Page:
A new form of radiotherapy treatment, using 3D beams that curve around a cancerous tumour avoiding healthy tissue, has been developed by British scientists.

The technique, which halts the spread of cancer and reduces side-effects, will initially be used to curb the spread of prostate cancer. But if trials are successful it could be used on other cancers. Experts say it will be much more effective than conventional radiotherapy because a larger dose of radiation can be given, and it should reduce side-effects by up to 75 per cent.

Intensity modulated radiotherapy (IMRT) was unveiled yesterday at the Institute of Cancer Research in central London, where trials are to begin on 90 patients treated there and at the Royal Marsden Hospital in Sutton, south London, who have prostate cancer that has spread to the pelvis.

The development allows doctors to shape treatment precisely to the irregular and complex shape of tumours, which wrap themselves around healthy tissue in the body.

Standard radiotherapy treatment involves geometrical beams forming a "box" around a tumour before destroying it, but that approach can damage healthy tissue and leave permanent side-effects. It also delivers single beams withthe same dose of radiotherapy to every part of the tumour. With IMRT an image of the patient's body is taken using a CT scan and the information fed into a computer to find where irradiation is most and least needed, which allows it to calculate tailor-made treatment.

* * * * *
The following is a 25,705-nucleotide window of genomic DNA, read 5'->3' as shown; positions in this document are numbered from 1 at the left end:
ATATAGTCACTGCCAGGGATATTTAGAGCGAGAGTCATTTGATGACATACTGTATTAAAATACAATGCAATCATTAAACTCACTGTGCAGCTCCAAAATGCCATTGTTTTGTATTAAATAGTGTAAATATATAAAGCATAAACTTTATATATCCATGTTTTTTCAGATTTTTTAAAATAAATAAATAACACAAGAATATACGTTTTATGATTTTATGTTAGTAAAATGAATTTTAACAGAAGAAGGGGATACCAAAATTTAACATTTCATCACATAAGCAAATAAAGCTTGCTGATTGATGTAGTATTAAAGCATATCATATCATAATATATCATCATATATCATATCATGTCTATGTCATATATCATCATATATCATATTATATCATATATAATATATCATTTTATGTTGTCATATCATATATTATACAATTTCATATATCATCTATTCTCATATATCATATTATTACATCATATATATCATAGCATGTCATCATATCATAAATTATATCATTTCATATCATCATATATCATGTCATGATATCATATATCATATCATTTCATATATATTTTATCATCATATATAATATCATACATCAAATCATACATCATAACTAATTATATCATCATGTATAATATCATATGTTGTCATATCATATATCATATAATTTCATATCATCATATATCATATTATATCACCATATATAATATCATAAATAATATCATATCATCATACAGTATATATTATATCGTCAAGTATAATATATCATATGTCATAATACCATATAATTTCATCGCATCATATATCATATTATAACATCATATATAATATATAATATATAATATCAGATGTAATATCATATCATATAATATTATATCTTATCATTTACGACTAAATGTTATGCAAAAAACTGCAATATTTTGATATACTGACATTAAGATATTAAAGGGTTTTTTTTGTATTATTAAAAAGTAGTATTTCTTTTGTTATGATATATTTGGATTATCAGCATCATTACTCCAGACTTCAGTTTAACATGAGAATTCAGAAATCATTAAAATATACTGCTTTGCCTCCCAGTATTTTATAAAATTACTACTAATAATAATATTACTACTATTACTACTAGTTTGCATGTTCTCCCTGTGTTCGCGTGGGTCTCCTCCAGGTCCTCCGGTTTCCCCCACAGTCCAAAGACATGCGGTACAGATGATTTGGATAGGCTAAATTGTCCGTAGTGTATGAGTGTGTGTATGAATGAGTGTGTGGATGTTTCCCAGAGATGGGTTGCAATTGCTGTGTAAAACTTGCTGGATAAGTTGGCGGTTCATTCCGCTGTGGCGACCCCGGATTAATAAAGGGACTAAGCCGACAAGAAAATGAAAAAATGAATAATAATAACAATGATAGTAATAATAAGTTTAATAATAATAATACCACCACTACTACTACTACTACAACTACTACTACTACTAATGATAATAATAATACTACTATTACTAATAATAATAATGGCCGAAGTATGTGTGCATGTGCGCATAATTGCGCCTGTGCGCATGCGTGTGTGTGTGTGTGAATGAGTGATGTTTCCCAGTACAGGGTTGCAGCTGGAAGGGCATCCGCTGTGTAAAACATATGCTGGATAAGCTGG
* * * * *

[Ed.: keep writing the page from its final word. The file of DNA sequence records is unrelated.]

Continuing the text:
The radiation beams are delivered through special robotic "leaves" which move around during treatment, allowing various doses to be given to different areas of the tumour. The technique, used successfully in localised prostate cancer, allows doctors to deliver a total dose of radiotherapy 33 per cent higher than possible with conventional treatment, and is now used in 15 centres across the country.

Scientists at the Institute of Cancer Research are now trying to refine the technique to treat prostate cancer that has spread to the pelvis. Side-effects of conventional radiotherapy, such as diarrhoea, bleeding and bowel incontinence are severe, preventing doctors from giving effective treatment.

Dr David Dearnaley, senior lecturer at the institute, said: "This is a very exciting time for us. We finally have the technology to tailor radiotherapy treatment to complex 3D tumour shapes."

Meanwhile, a treatment for the bone disease osteoporosis, which involves injecting the spine with a "liquid cement", has been developed by researchers at the University of Maryland in the United States. The liquid cement is injected into the fractured vertebrae of the spine, in a procedure called percutaneous vertebroplasty.

The cement permanently fills and hardens in the tiny holes created by the disease and strengthens the collapsed vertebrae, relieving pain andpressure on the spine. Results of a study, presented to the annual meeting of the Society of Cardiovascular and Interventional Radiology in San Diego, showed 29 out of 30 patients treated with the cement reported significant pain relief.